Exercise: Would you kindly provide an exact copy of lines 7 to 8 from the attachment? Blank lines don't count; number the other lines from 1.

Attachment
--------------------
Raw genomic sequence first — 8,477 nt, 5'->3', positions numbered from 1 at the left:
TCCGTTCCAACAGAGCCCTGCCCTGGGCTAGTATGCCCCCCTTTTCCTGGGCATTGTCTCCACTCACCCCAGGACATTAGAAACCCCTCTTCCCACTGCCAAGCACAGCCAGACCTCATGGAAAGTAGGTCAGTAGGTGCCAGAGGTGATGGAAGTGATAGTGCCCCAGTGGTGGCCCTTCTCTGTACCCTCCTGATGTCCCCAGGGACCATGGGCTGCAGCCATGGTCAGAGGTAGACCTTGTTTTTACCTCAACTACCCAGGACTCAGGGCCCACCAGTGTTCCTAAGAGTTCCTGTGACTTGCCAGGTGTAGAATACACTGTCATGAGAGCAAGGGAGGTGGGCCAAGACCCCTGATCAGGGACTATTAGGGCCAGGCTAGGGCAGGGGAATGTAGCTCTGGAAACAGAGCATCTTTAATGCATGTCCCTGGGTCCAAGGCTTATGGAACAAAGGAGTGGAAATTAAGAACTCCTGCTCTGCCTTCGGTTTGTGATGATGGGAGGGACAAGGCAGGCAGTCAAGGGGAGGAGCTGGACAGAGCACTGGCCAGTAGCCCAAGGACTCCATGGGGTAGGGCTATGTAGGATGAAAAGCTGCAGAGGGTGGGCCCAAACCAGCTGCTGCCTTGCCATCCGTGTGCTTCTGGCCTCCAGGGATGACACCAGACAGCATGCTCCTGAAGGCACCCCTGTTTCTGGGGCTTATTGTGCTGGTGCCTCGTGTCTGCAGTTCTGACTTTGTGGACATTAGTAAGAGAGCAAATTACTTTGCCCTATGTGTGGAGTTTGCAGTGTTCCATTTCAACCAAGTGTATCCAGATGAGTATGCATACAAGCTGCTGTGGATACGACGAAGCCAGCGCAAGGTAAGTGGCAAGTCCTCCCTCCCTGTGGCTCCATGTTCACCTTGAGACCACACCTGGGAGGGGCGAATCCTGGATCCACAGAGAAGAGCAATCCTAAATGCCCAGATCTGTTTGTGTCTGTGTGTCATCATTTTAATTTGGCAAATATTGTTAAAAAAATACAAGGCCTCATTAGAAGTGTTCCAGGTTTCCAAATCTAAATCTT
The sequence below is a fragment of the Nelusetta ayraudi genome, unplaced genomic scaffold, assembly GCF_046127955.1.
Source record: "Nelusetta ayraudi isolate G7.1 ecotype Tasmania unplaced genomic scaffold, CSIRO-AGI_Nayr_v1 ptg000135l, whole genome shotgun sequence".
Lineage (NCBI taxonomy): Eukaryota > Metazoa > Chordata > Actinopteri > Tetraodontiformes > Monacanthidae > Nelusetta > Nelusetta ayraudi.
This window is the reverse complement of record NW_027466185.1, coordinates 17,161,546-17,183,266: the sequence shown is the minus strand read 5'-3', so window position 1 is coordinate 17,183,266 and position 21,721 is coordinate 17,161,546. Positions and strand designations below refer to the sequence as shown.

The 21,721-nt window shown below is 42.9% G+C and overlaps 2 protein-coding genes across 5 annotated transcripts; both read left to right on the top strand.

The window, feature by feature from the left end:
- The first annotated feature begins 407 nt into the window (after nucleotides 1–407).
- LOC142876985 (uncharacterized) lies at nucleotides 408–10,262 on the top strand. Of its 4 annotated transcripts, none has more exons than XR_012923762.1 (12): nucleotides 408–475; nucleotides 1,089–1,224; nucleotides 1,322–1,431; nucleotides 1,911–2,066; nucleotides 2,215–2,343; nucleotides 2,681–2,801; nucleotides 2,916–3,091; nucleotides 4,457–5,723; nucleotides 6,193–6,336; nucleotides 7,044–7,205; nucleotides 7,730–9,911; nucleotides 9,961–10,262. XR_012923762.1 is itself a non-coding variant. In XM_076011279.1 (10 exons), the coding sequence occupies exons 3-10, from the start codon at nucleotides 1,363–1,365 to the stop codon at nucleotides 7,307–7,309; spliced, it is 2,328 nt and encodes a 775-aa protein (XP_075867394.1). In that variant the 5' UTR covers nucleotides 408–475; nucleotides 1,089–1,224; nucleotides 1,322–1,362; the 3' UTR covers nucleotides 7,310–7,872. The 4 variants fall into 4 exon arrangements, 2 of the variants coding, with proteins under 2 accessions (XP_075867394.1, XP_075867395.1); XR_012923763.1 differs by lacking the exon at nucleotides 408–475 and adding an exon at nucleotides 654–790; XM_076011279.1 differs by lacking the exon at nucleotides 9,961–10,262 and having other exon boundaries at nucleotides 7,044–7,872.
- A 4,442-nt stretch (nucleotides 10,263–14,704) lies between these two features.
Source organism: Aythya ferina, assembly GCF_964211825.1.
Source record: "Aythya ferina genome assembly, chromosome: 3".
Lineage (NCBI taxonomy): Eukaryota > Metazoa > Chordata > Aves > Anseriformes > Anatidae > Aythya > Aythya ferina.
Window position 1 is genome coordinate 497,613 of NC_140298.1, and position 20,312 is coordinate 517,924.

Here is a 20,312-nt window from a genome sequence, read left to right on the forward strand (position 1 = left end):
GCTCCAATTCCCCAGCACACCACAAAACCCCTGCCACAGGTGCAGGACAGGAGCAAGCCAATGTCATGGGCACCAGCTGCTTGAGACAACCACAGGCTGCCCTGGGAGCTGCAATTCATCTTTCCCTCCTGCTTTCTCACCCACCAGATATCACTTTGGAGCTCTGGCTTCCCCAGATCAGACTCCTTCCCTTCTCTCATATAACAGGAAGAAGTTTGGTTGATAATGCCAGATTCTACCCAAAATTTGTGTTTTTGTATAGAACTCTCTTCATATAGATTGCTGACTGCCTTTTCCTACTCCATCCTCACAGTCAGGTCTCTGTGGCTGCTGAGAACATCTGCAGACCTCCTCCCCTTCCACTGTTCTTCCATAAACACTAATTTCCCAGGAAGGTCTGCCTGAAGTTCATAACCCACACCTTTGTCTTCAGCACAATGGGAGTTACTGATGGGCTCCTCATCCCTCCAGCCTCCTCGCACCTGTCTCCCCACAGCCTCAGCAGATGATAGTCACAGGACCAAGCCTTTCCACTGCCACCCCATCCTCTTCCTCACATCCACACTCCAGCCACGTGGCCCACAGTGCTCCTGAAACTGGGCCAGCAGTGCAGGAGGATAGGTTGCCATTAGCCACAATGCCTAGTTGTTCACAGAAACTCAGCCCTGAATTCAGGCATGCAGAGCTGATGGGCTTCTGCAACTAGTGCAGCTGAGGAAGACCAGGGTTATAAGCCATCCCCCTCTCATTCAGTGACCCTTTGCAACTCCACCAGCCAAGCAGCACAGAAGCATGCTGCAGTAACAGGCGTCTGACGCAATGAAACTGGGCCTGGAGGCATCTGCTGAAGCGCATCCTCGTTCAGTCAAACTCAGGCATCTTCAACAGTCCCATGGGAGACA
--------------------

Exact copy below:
The 21,721-nt window shown below is 42.9% G+C and overlaps 2 protein-coding genes across 5 annotated transcripts; both read left to right on the top strand.

The window, feature by feature from the left end: